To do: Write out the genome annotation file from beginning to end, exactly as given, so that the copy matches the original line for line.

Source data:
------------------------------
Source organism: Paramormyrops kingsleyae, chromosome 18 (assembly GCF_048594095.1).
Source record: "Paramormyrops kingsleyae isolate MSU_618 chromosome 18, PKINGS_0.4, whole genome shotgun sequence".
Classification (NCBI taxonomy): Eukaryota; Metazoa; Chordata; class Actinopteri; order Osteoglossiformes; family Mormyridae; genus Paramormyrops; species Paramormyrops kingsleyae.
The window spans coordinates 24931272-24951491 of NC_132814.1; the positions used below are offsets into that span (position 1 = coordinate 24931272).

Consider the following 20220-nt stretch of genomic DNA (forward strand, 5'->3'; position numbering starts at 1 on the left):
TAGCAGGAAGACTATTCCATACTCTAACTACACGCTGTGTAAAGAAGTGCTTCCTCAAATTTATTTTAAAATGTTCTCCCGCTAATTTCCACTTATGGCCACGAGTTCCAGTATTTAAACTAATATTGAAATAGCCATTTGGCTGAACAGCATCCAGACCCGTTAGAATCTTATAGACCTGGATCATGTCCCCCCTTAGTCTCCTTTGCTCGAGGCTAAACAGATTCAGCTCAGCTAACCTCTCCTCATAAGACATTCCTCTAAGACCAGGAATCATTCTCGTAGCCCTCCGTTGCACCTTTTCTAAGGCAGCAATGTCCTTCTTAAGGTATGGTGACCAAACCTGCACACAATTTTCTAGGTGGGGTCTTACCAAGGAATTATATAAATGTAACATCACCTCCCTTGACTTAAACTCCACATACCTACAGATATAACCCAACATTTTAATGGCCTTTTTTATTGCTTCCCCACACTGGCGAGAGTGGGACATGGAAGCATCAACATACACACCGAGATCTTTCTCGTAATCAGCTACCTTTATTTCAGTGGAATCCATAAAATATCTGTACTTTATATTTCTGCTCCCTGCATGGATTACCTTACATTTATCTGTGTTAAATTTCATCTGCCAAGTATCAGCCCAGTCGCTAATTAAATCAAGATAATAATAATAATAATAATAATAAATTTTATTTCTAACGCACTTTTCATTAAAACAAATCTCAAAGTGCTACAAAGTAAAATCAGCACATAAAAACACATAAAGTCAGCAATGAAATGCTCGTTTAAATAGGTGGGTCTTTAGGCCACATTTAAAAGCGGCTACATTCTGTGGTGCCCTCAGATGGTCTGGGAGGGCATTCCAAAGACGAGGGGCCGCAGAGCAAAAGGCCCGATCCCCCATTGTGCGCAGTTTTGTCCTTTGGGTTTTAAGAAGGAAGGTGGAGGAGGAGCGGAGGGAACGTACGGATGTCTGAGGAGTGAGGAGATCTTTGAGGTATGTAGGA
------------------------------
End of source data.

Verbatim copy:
Source organism: Paramormyrops kingsleyae, chromosome 18 (assembly GCF_048594095.1).
Source record: "Paramormyrops kingsleyae isolate MSU_618 chromosome 18, PKINGS_0.4, whole genome shotgun sequence".
Classification (NCBI taxonomy): Eukaryota; Metazoa; Chordata; class Actinopteri; order Osteoglossiformes; family Mormyridae; genus Paramormyrops; species Paramormyrops kingsleyae.
The window spans coordinates 24931272-24951491 of NC_132814.1; the positions used below are offsets into that span (position 1 = coordinate 24931272).

Consider the following 20220-nt stretch of genomic DNA (forward strand, 5'->3'; position numbering starts at 1 on the left):
TAGCAGGAAGACTATTCCATACTCTAACTACACGCTGTGTAAAGAAGTGCTTCCTCAAATTTATTTTAAAATGTTCTCCCGCTAATTTCCACTTATGGCCACGAGTTCCAGTATTTAAACTAATATTGAAATAGCCATTTGGCTGAACAGCATCCAGACCCGTTAGAATCTTATAGACCTGGATCATGTCCCCCCTTAGTCTCCTTTGCTCGAGGCTAAACAGATTCAGCTCAGCTAACCTCTCCTCATAAGACATTCCTCTAAGACCAGGAATCATTCTCGTAGCCCTCCGTTGCACCTTTTCTAAGGCAGCAATGTCCTTCTTAAGGTATGGTGACCAAACCTGCACACAATTTTCTAGGTGGGGTCTTACCAAGGAATTATATAAATGTAACATCACCTCCCTTGACTTAAACTCCACATACCTACAGATATAACCCAACATTTTAATGGCCTTTTTTATTGCTTCCCCACACTGGCGAGAGTGGGACATGGAAGCATCAACATACACACCGAGATCTTTCTCGTAATCAGCTACCTTTATTTCAGTGGAATCCATAAAATATCTGTACTTTATATTTCTGCTCCCTGCATGGATTACCTTACATTTATCTGTGTTAAATTTCATCTGCCAAGTATCAGCCCAGTCGCTAATTAAATCAAGATAATAATAATAATAATAATAATAAATTTTATTTCTAACGCACTTTTCATTAAAACAAATCTCAAAGTGCTACAAAGTAAAATCAGCACATAAAAACACATAAAGTCAGCAATGAAATGCTCGTTTAAATAGGTGGGTCTTTAGGCCACATTTAAAAGCGGCTACATTCTGTGGTGCCCTCAGATGGTCTGGGAGGGCATTCCAAAGACGAGGGGCCGCAGAGCAAAAGGCCCGATCCCCCATTGTGCGCAGTTTTGTCCTTTGGGTTTTAAGAAGGAAGGTGGAGGAGGAGCGGAGGGAACGTACGGATGTCTGAGGAGTGAGGAGATCTTTGAGGTATGTAGGA